With Britain's entry into the war, her colonies and dominions abroad variously offered military and financial assistance, and included Australia, Canada, India, New Zealand and the Union of South Africa.

    United States President Woodrow Wilson declared a U.S. policy of absolute neutrality, an official stance that would last until 1917 when Germany's policy of unrestricted submarine warfare - which seriously threatened America's commercial shipping (which was in any event almost entirely directed towards the Allies led by Britain and France) - forced the U.S. to finally enter the war on 6 April 1917.

    Japan, honouring a military agreement with Britain, declared war on Germany on 23 August 1914. Two days later Austria-Hungary responded by declaring war on Japan.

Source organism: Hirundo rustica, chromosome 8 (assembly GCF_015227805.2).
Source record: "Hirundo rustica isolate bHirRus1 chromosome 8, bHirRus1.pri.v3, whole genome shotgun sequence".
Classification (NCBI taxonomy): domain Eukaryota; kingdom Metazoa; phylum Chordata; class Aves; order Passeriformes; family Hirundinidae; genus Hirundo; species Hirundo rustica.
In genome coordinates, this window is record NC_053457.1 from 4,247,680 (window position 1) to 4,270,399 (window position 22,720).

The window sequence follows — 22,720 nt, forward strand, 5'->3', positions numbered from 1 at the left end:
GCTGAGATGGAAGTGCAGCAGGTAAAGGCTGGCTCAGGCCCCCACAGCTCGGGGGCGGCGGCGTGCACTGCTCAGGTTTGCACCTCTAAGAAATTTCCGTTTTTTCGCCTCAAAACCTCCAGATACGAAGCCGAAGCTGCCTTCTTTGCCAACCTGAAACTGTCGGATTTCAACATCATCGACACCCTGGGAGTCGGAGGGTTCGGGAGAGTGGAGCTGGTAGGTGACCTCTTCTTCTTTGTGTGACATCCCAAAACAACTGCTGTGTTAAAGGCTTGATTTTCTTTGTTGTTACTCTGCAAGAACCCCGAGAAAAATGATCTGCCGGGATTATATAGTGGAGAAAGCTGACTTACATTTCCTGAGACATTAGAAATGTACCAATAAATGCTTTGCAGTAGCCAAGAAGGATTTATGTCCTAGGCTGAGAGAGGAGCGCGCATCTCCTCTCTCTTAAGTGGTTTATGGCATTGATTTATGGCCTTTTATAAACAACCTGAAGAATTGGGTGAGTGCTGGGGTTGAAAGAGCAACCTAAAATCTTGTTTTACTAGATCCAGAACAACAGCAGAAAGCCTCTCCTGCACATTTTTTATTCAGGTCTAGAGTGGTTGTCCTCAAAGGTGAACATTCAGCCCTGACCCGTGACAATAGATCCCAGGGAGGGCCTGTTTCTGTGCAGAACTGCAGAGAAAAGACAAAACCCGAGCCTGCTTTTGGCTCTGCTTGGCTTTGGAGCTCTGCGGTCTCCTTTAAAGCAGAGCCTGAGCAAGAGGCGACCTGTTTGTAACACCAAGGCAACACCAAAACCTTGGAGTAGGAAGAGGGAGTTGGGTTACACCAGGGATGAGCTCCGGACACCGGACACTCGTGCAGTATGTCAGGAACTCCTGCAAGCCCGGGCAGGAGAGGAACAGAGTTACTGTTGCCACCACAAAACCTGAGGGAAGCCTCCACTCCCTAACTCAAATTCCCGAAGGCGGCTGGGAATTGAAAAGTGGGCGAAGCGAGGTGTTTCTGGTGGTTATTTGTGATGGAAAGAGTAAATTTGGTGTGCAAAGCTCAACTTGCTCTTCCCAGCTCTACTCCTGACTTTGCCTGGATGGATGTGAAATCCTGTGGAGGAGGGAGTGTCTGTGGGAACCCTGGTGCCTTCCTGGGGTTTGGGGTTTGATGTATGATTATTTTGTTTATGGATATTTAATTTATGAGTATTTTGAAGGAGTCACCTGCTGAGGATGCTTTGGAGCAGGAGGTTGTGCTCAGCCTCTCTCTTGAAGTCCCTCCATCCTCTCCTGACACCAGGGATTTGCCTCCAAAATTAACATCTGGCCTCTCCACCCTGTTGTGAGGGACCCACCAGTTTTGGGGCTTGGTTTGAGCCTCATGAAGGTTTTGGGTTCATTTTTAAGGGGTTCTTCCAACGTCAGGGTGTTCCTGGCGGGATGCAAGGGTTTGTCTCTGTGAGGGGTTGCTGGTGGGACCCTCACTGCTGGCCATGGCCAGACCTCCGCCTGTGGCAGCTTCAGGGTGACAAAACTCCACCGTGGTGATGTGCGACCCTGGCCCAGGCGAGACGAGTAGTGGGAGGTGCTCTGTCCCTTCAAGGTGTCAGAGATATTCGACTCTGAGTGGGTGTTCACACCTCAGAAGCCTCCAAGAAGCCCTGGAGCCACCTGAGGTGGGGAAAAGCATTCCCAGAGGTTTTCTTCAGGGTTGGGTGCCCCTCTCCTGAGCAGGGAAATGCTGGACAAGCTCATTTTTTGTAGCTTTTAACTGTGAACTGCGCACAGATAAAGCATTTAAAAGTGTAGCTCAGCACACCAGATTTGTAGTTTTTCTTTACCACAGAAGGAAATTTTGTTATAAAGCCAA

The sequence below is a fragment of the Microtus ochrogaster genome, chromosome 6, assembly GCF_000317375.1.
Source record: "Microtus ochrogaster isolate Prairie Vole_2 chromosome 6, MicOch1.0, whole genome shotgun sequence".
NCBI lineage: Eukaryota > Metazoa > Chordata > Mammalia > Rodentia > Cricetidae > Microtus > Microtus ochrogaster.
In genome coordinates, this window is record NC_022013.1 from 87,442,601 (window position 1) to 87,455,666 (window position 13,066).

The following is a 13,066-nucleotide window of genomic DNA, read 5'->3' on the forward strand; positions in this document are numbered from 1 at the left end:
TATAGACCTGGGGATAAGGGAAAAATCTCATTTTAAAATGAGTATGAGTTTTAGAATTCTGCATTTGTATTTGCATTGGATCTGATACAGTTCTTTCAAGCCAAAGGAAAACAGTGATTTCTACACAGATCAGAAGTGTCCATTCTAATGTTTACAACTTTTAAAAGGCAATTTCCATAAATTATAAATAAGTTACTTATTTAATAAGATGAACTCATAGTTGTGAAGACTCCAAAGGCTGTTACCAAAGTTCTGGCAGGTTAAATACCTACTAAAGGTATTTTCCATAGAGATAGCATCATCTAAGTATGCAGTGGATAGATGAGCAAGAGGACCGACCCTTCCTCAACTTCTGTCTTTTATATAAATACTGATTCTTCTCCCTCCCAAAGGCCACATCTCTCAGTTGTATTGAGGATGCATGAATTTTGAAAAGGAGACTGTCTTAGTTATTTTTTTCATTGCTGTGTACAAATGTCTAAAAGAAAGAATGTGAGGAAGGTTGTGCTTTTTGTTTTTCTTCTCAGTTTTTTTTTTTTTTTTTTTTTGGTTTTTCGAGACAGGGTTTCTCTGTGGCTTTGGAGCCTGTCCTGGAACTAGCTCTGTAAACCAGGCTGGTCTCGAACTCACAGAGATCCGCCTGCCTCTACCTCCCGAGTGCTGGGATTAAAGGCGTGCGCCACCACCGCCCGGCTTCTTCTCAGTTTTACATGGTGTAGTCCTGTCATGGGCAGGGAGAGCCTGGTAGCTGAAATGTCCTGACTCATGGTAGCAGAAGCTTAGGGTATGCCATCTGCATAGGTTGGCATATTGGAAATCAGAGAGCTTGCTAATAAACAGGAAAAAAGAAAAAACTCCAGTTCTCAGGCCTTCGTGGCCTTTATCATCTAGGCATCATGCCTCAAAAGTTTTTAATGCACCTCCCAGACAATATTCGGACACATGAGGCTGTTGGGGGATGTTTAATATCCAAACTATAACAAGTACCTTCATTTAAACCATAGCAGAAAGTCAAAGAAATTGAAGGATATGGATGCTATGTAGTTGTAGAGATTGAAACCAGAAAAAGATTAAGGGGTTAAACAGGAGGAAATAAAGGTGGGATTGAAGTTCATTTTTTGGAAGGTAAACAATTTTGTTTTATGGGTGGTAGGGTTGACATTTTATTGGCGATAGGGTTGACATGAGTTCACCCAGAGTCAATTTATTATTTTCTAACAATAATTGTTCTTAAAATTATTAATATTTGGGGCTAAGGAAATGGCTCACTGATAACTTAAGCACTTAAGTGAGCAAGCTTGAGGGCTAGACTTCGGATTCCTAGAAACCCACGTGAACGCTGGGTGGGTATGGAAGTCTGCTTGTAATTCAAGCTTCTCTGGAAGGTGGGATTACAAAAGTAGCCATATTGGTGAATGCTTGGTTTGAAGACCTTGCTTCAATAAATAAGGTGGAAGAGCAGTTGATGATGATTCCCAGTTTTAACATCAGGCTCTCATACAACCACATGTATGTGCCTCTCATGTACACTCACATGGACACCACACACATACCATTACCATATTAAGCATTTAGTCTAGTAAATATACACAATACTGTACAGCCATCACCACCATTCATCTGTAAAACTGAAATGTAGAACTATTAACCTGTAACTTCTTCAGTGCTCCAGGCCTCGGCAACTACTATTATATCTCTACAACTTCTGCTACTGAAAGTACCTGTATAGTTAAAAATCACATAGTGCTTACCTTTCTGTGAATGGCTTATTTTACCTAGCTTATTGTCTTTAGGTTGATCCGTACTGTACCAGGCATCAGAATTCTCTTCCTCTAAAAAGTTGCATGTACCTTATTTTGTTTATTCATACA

Italy, although allied to both Germany and Austria-Hungary, was able to avoid entering the fray by citing a clause enabling it to evade its obligations to both.

    In short, Italy was committed to defend Germany and Austria-Hungary only in the event of a 'defensive' war; arguing that their actions were 'offensive' she declared instead a policy of neutrality. The following year, in May 1915, she finally joined the conflict by siding with the Allies against her two former allies.

    Basically, Germany used their alliance with Austria-Hungary to try to expand their empire; but the lost, and were severely punished by Versailles. Germany was forced to pay for all of the damage of the war and provide payments for the families of Allied soldiers that died. This took such a toll on the economy of the Wiemar Republic that it basically paved the way for the rise of Hitler and the Nazi Party, thus setting the stage for WWII.

    Here are some of the penalties laid down upon Germany- [a href=\'http://history.acusd.edu/gen/text/versaillestreaty/ver227.html\' target=\'_blank\']http://history.acusd.edu/gen/text/versaill...aty/ver227.html[/a]
    [a href=\'http://history.acusd.edu/gen/text/versaillestreaty/ver231.html\' target=\'_blank\']http://history.acusd.edu/gen/text/versaill...aty/ver231.html[/a]